"And note well that Paul refrains from calling those 'dead' who will rise after Christ. No, he says that Christ is 'the Firstfruits of those who have fallen asleep.' And yet he says that Christ arose, not from sleep but 'from the dead.' For what was a true and eternal death prior to this and without Christ is now, since Christ has passed from death to life and has arisen, no longer death; now it has become merelya little sleep. And so the Christians who lie in the ground are no longer called dead, but sleepers, people who will surely also arise again. For when we say that people are asleep, we refer to those who are lying down but will wake up and rise again, not those who are lying down bereft of all hope of rising again. Of the latter we do not say that they are sleeping but that they are inanimate corpses. Therefore by that very word 'asleep' Scripture indicates the future resurrection.
"And what is more than that, by calling Christ 'the Firstfruits of those who have fallen asleep' Paul wishes to signify that the resurrection is to be viewed and understood as having already begun in Christ, indeed, as being more than half finished, and that this remnant of death is to be regarded as no more than a deep sleep, and that the future resurrection of our body will not differ from suddenly awaking from such a sleep. For the main and best part of this has already come to pass, namely, that Christ, our Head, has arisen. But now that the Head is seated on high and lives, there is no longer any reason for concern. We who cling to Him must also follow after Him as His body and His members. For where the head goes and abides, there the body with all the members must necessarily follow and abide. As in the birth of man and of all animals, the head naturally appears first, and after this is born, the whole body follows easily. Now since Christ has passed over and reigns above in heaven over sin, death, devil, and everything, and since He did this for our sake to draw us after Him, we need no longer worry about our resurrection and life, though we depart and rot in the ground. For now this is no more than a sleep. And for Christ it is but a night before He rouses us from the sleep." 

Martin Luther, Commentary on 1 Corinthians 15, 20-21
Revelation 1:1-8

The revelation of Jesus Christ, which God gave him to show to his servants the things that must soon take place. He made it known by sending his angel to his servant John, who bore witness to the word of God and to the testimony of Jesus Christ, even to all that he saw. Blessed is the one who reads aloud the words of this prophecy, and blessed are those who hear, and who keep what is written in it, for the time is near. John to the seven churches that are in Asia: Grace to you and peace from him who is and who was and who is to come, and from the seven spirits who are before his throne, and from Jesus Christ the faithful witness, the firstborn of the dead, and the ruler of kings on earth. To him who loves us and has freed us from our sins by his blood and made us a kingdom, priests to his God and Father, to him be glory and dominion forever and ever. Amen. Behold, he is coming with the clouds, and every eye will see him, even those who pierced him, and all tribes of the earth will wail on account of him. Even so. Amen. "I am the Alpha and the Omega," says the Lord God, "who is and who was and who is to come, the Almighty."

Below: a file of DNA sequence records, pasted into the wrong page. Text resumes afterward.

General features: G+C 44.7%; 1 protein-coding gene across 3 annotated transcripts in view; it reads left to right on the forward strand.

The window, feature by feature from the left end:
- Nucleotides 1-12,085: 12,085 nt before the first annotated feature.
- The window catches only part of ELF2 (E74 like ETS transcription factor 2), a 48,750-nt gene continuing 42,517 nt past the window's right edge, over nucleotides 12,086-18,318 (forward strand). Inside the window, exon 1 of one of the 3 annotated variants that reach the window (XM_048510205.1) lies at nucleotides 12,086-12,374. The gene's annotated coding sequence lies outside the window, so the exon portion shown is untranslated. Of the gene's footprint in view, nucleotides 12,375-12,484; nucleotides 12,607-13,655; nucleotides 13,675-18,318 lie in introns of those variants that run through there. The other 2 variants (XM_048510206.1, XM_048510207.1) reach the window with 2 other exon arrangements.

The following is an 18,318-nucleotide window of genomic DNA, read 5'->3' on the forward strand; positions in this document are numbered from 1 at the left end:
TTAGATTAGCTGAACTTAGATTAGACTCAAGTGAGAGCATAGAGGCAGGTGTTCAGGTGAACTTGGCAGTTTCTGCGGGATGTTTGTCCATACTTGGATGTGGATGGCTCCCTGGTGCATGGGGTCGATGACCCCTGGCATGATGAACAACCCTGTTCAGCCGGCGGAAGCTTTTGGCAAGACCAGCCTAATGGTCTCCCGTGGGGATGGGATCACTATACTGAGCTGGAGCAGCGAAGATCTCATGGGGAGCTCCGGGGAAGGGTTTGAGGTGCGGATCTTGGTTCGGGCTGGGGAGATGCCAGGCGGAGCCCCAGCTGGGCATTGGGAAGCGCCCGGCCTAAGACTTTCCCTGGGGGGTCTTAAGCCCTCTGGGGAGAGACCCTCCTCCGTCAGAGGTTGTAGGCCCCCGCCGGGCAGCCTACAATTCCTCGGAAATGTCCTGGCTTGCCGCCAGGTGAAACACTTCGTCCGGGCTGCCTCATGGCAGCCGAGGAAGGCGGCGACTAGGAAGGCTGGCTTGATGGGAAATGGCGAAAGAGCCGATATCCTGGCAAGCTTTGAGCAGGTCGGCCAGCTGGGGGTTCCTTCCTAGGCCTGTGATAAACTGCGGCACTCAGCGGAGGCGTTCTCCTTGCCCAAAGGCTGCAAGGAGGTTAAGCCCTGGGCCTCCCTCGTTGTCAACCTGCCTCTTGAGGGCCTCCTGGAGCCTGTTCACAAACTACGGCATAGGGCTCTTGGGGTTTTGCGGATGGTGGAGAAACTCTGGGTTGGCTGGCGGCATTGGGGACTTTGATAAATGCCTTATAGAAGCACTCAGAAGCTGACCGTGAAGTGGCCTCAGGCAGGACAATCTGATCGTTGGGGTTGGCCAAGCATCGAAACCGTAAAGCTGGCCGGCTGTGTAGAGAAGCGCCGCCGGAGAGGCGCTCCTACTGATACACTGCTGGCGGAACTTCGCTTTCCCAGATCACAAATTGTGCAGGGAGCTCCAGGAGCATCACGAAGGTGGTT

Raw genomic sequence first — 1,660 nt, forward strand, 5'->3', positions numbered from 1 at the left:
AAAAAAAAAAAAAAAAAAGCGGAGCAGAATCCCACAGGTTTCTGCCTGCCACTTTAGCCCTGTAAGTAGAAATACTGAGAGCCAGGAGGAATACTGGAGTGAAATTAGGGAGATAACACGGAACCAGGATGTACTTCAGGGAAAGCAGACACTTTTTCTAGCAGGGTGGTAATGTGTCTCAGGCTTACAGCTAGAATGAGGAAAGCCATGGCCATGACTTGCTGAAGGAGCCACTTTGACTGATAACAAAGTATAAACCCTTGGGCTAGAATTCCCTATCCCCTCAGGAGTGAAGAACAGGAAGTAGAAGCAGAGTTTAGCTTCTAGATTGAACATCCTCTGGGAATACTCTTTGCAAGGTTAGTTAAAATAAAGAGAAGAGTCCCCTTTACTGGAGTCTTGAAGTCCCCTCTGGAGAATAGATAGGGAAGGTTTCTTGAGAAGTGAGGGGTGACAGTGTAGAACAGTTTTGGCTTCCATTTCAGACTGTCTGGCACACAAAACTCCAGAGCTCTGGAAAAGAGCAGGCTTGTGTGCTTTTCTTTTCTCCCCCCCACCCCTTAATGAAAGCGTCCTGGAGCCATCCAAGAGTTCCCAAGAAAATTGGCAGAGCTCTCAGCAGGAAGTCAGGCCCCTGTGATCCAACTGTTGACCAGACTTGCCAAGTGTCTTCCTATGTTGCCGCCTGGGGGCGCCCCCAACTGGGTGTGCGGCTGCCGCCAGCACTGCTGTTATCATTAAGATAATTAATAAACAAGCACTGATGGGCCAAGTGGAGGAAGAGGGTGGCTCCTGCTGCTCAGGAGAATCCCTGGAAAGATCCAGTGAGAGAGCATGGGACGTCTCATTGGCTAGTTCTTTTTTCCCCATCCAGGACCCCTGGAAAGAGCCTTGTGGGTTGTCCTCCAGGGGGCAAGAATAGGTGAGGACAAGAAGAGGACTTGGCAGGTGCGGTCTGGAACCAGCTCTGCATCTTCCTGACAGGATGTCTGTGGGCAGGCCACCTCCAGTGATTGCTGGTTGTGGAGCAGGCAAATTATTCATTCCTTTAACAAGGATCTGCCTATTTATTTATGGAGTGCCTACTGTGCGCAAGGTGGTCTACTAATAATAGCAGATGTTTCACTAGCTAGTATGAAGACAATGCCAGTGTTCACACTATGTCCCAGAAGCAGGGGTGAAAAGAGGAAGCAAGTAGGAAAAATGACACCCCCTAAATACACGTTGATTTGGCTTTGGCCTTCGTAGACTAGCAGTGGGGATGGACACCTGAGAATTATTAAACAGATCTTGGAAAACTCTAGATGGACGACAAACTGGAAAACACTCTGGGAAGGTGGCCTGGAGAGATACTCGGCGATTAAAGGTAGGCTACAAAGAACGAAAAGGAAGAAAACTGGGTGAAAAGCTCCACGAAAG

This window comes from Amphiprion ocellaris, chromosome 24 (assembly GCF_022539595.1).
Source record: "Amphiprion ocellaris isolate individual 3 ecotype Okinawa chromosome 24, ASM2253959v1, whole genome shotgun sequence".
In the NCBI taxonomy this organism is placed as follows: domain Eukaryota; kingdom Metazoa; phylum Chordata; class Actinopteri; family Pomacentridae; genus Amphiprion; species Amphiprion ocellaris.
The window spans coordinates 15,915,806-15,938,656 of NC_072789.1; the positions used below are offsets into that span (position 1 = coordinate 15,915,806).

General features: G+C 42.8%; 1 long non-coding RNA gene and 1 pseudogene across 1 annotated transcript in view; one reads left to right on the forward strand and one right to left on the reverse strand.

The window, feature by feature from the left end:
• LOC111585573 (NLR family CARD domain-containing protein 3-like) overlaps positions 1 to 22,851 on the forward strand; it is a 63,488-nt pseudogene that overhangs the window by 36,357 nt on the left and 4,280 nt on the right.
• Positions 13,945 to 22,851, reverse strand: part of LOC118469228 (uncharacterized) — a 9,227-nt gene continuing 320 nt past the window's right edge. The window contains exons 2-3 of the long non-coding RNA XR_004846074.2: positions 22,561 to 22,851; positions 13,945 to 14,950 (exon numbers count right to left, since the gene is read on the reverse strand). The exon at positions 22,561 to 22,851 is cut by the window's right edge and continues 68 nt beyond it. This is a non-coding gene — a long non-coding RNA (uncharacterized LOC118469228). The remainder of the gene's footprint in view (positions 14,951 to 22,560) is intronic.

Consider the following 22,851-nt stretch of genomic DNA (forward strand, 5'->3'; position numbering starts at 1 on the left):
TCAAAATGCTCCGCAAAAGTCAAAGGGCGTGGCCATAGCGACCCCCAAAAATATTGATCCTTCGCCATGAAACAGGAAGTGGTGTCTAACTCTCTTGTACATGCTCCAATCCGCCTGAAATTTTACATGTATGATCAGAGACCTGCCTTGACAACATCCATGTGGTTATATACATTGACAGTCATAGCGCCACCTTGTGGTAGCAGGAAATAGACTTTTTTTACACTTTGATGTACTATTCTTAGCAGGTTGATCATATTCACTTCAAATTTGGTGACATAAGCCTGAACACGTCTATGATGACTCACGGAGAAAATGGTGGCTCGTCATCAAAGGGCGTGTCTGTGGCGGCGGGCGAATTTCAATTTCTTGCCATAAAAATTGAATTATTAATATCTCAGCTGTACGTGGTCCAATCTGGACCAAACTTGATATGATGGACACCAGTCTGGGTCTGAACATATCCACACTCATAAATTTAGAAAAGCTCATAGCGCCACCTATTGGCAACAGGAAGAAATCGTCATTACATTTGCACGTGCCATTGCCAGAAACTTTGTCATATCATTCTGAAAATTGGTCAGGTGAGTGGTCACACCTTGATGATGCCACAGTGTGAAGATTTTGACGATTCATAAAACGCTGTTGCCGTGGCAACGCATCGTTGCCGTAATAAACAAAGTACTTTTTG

Lord Jesus, You stand victorious o'er death and grave. Help me to live in faith and hope even at the moment of my death that I might pass death's portal with peace in You. Grant that through faith I would fear my grace as little as my bed. Amen.
For the family of Dan Harrison, who passed away, that they would grieve as those who have hope in the resurrection of the flesh and the life of the world to come
For the conference at LINK, San Antonio, that those who attend might be strengthened in their courage and built up in the holy faith of Christ
For Ellen Brda as she recovers from chemotherapy, that she might regain full health and strength and thank the God who has brought her healing
Art: GRÜNEWALD, Matthias  Resurrection (c. 1515)
Memorial Lutheran Church
© Scott Murray 2017
Memorial Lutheran Church, 5800 Westheimer Rd., Houston, TX 77057
Sent by smurray@mlchouston.org in collaboration with